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How to Recover RAID 5 Data – NAS RAID 5 Data Recovery

RAID 5 is a popular RAID level for data storage, seeing use in servers for businesses of all shapes and sizes. While RAID 5 is resilient and features data redundancy to protect itself in case of a hard drive failure, it is not immune to failure, and a RAID 5 failure can be devastating. Data loss, revenue loss, and lost customer confidence can set you back days, weeks, or even months. The consequences of RAID 5 data loss can wreak havoc on your business—if you don’t start looking for RAID 5 recovery solutions on the double.

Gillware Data Recovery has a simple, step-by-step method to recover data from a RAID 5 configuration after a server crash. With our nine-step process, our RAID 5 recovery experts have saved thousands of clients from RAID failure over our past decade-plus of data recovery work. Our data recovery process is 100% financially risk-free, with free inbound shipping and free data recovery evaluations. We don’t charge our clients for recovering data until we successfully meet their RAID 5 data recovery goals.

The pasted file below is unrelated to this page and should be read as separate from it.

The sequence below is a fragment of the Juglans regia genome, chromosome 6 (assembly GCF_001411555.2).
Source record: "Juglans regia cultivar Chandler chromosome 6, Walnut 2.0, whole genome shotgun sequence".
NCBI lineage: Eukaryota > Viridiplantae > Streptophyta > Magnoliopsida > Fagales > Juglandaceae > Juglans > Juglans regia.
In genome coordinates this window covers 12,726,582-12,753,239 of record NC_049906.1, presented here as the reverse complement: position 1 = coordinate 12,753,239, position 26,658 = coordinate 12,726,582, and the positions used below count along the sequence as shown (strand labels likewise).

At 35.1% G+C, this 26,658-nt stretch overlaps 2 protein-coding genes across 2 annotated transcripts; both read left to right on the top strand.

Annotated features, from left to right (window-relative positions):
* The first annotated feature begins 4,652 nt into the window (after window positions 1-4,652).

The vast majority of our data recovery clients have had a few days of technical history battling this crash, especially without a data backup. They have worked with their SAN/NAS or RAID card manufacturer’s support personnel to no avail. They may have had their IT technician run RAID data recovery software and use data recovery tools to no avail.

The best RAID recovery software cannot fix physically broken hard drives and retrieve data stored on the inaccessible RAID. But even in data loss situations like these, Gillware still has an over-90% success rate with recovered data, so don’t lose hope. Your RAID 5 data may still be recoverable.

The RAID recovery experts here at Gillware know how to recover data from RAID 5 better than anyone else.

Gillware’s data recovery lab collects some of the most brilliant RAID data recovery engineers in the world under one roof.

If your RAID-5 array has crashed and you need help recovering your data, contact us for a free in-lab RAID recovery evaluation.

How to Recover RAID 5 Data: Gillware’s 9 Step Method

Gillware has a nine-step process to recover data from RAID 5 servers and NAS (network area storage devices):
1. Make write-protected (read-only) disk clones of each of the healthy hard disks in the array.
2. Diagnose any broken drives, make the necessary repairs, and create as complete disk images of them as possible.
3. By analyzing the RAID metadata on each drive, determine which drive (if any) is stale and should be excluded.
4. Use the metadata on each of the disks to determine the RAID array’s geometry, drive order, parity, rotation, stripe size, and RAID algorithm.
5. Emulate the physical RAID 5 array and find the logical units on the array.
6. Find the filesystem geometry within these logical units.
7. Extract and test sample files to make sure the array has been correctly reassembled.